A wise friend once told me, “Don’t plant anything until the last full moon of May.” I’m always too eager to wait that long. However, as Michiganders, we know that our plants are in danger of frost [practically] year-round. I’ve created this guide to help you (AND ME) know when to plant various species and how to best prepare your garden for another spring.
Before we dive into the actual planting, it’s important to prepare your garden area. Winter is harsh and gardens need to be spruced up. Rake up the area to stir up some fresh dirt. Then add compost, mulch, or fresh soil if you wish and till it in.
Start Inside, Transport Outside
It’s hard to keep track of when to start various plants inside and when to move them outside. In mid-March, start broccoli, cabbage, and cauliflower inside. Move these items outside as early as May 1st.
Mid-April is the perfect time to start items like okra, tomatoes, basil, and marigolds inside. At the end of May, transition these plants outside.
On the first of May, pumpkins, muskmelon, and winter squash can be planted inside. Transport these plants outside at the end of May.
Sun vs. Shade
First, it is important to define some terms. Full sun means the plant receives six hours of direct sunlight per day. Partial shade means that the plants receive three to six hours of direct sun per day, but are shaded the rest of the time. Full shade indicates that the plant receives no direct sunlight at all.
Herbs that do particularly well in partial to full shade are mint, chives, parsley, cilantro, thyme, and garlic. Vegetables that do well in partial shade are asparagus, beets, broccoli, carrots, peas, potatoes, radishes, and spinach. Items that require full sun include tomatoes, cucumbers, corn, and squash.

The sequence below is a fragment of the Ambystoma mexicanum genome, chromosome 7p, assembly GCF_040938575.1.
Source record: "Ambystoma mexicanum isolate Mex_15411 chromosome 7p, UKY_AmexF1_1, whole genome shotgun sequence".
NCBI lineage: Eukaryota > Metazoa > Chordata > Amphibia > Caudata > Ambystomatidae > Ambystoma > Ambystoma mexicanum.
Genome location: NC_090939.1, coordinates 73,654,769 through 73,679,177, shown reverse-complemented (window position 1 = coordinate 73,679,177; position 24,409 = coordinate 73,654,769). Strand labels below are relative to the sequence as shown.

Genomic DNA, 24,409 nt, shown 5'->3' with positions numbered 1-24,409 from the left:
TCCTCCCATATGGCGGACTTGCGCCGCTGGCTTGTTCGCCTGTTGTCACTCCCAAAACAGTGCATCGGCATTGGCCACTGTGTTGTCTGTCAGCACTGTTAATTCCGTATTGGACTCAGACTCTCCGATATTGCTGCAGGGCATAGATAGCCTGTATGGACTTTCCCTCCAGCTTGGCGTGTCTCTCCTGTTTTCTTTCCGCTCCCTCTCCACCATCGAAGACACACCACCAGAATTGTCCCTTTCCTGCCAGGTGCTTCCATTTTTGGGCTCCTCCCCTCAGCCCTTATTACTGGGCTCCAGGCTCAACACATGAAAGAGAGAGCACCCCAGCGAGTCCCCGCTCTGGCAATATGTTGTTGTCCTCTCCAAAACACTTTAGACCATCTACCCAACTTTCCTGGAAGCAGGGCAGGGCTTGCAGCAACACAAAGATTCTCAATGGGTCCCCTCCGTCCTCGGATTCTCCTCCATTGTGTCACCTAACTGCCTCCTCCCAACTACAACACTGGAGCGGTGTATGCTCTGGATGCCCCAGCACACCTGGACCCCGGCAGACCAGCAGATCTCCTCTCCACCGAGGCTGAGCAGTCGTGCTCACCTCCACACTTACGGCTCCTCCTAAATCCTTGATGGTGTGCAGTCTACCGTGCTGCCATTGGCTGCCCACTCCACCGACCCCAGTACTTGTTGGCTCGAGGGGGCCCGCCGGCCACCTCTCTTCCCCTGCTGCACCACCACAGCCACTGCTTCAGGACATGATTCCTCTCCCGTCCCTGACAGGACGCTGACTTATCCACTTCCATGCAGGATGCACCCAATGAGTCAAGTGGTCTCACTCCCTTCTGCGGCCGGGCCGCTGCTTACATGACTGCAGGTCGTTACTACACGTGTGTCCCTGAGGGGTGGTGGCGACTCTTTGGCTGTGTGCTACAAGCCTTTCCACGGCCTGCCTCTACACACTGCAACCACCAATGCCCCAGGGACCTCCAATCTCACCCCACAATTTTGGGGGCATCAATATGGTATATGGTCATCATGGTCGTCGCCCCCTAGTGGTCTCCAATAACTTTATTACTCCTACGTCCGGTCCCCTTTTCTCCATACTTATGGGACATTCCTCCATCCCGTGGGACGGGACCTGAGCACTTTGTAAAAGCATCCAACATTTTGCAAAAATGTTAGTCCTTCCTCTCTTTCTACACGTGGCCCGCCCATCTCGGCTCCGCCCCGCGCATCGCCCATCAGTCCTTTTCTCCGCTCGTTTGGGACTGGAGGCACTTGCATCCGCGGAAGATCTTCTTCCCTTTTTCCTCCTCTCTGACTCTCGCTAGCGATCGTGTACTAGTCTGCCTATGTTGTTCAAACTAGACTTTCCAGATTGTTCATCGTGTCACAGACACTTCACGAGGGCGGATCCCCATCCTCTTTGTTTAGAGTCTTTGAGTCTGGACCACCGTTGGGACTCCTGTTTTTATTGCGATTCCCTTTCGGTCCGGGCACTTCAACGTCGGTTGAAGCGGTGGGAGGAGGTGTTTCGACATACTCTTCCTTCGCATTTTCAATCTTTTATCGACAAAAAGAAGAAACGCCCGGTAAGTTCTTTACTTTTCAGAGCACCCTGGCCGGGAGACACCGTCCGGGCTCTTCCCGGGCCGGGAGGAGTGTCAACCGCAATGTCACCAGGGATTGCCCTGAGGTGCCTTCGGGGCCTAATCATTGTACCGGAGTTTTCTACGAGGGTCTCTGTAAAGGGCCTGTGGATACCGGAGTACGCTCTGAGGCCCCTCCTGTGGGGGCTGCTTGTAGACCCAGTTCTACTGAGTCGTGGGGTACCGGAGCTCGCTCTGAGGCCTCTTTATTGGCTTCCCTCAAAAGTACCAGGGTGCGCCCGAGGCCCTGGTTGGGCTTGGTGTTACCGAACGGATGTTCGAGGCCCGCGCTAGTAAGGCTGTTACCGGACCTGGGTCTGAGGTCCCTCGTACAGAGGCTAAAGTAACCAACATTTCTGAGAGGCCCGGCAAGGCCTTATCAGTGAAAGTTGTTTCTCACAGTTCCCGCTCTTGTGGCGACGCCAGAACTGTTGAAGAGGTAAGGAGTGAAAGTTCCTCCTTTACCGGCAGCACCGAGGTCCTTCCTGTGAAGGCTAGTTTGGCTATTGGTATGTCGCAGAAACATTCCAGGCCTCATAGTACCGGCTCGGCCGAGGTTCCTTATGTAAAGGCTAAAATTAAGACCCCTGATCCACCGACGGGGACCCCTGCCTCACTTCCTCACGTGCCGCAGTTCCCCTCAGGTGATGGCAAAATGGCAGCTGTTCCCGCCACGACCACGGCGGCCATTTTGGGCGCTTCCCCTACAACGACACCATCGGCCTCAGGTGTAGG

Prior to doing my research for this article, I thought watering was rather simple. Leave it to the internet to complicate things. When watering vegetables in the shade, note that you may have to water these less often than those in full sunlight. The moisture in the shade evaporates slower than in full-sun. However, be mindful if the garden is near trees. These plants usually need to be watered more often, as the trees take up some of that moisture from the ground.
When watering plants that live in full-sun, a good rule is to water about one inch per week. Monitor the weekly rainfall and add in manual watering, if necessary. However, it is important to monitor temperature as well. For every 10 degrees above 60 degrees, add ½ inch of water to that regime.
Make sure to weed your garden and spend time talking to your plants! Those little guys are good companions and appreciate the time and love. If you don’t already know, there’s a reason people say, “gardening is therapeutic.”
What tips do you follow when preparing your garden? What is your favorite plant to grow?